Green caviar — the new superfood?
Green caviar, or sea grapes, looks set to lead the health food market with its claims of bountiful benefits
We know caviar as the salted fish roe that is commonly found on sushi and canapes. When bitten into, these mini black or orange pearls give a burst of saltiness.
Now embrace a new kind: Green caviar.
The difference? Unlike its cousins that hail from fish, green caviar is actually a type of seaweed that happens to have many beads growing on its stem. It looks exactly like salted fish eggs, hence the name green caviar.
Also known as sea grapes, green caviar used to be found only in countries like Japan, the Philippines, Thailand and Vietnam - but not any more.
This novelty food has made its way to our shore, thanks to globalisation and some entrepreneurial spirits.
You can order it online via Mealbelly, a local start-up by Ms Dirisa Tan.
Four years ago, Ms Tan had her first taste of green caviar when her dad brought it back from Vietnam.
Ms Tan loved it so much she decided to make green caviar available here. Prices start from $3 for a 20g serving.
She said: "Green caviar is not just versatile - it is also jam-packed with health benefits. It easily complements staple dishes such as salads and soups and is a healthy snack when eaten on its own or with a dipping sauce."
So what does green caviar taste like?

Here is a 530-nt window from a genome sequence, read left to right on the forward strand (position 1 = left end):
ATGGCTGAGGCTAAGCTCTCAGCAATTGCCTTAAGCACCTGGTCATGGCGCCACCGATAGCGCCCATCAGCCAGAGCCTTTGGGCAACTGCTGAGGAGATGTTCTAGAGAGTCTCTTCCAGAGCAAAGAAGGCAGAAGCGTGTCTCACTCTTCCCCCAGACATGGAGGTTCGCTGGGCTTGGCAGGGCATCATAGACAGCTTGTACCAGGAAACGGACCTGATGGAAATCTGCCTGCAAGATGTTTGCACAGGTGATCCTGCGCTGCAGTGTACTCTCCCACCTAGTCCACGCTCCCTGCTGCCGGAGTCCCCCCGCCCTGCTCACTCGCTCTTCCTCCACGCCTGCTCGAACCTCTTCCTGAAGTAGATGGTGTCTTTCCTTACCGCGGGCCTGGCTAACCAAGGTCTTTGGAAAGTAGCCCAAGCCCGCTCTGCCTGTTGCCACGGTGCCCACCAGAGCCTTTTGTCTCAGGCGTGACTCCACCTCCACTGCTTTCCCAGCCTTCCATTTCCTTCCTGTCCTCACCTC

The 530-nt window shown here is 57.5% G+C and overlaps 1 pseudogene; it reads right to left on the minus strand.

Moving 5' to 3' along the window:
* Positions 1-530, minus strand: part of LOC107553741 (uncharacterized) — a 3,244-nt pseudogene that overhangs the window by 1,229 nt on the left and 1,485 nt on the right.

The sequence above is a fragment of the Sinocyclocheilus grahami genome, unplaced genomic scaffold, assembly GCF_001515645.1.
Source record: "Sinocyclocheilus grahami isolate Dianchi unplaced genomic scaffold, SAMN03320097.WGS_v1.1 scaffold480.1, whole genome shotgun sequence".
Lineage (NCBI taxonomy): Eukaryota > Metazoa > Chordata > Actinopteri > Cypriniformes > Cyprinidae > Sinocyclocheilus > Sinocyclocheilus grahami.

True to its origin, green caviar is salty and slightly fishy.
It can be a bit much to bear if you are eating more than just a handful. Dip it into something savoury, like Thai chilli sauce or miso sauce for a more palatable snack.
It can also be a topping for soup, salad or rice.
What is Green CAVIAR SAID TO do?
Strengthens bones and joints
Green caviar is rich in protein, calcium and polyunsaturated fatty acids found in the omega-3 group. These nutrients are known for their anti-inflammatory properties.
Protects eyes and heart
The unsaturated fatty acids in green caviar are said to boost eyesight and memory, as well as reduce cholesterol levels and the risk of cardiovascular diseases such as stroke and heart attack.
Lowers risk of hypertension and diabetes
Green caviar is rich in calcium, potassium and vitamin C, which can regulate blood pressure.
The high omega-3 fatty acid content helps to decrease insulin resistance.
Helps prevent thyroid goiters
A goiter is the abnormal enlargement of the thyroid gland, which may cause coughing or difficulty in swallowing or breathing.
Green caviar is rich in iodine, with a 100g containing about 1.8mg of the mineral which helps prevent the condition.
Promotes radiant skin and silky hair
Similar to other types of seaweed, green caviar contains healthy fats that can protect cell membranes from free radical damage, thereby improving skin elasticity.
It is also a source of collagen and antioxidants, two common beauty weapons said to fight the negative effects of ageing.
Fights cancerous cells
Seaweed contains Fucoidan, a natural compound with anti-cancer properties.
Several studies found Fucoidan to have significant anti-tumour as well as immune system-boosting effects.
That is why seaweed such as kelp, kombu and wakame are on the superfoods list - and that includes green caviar.
Keeps your weight in check
Green caviar contains a mere 4kcal a 100g while offering nutrition from its high iodine, zinc, omega-3, calcium, potassium and vitamin content.
This story was originally published on www.shape.com.sg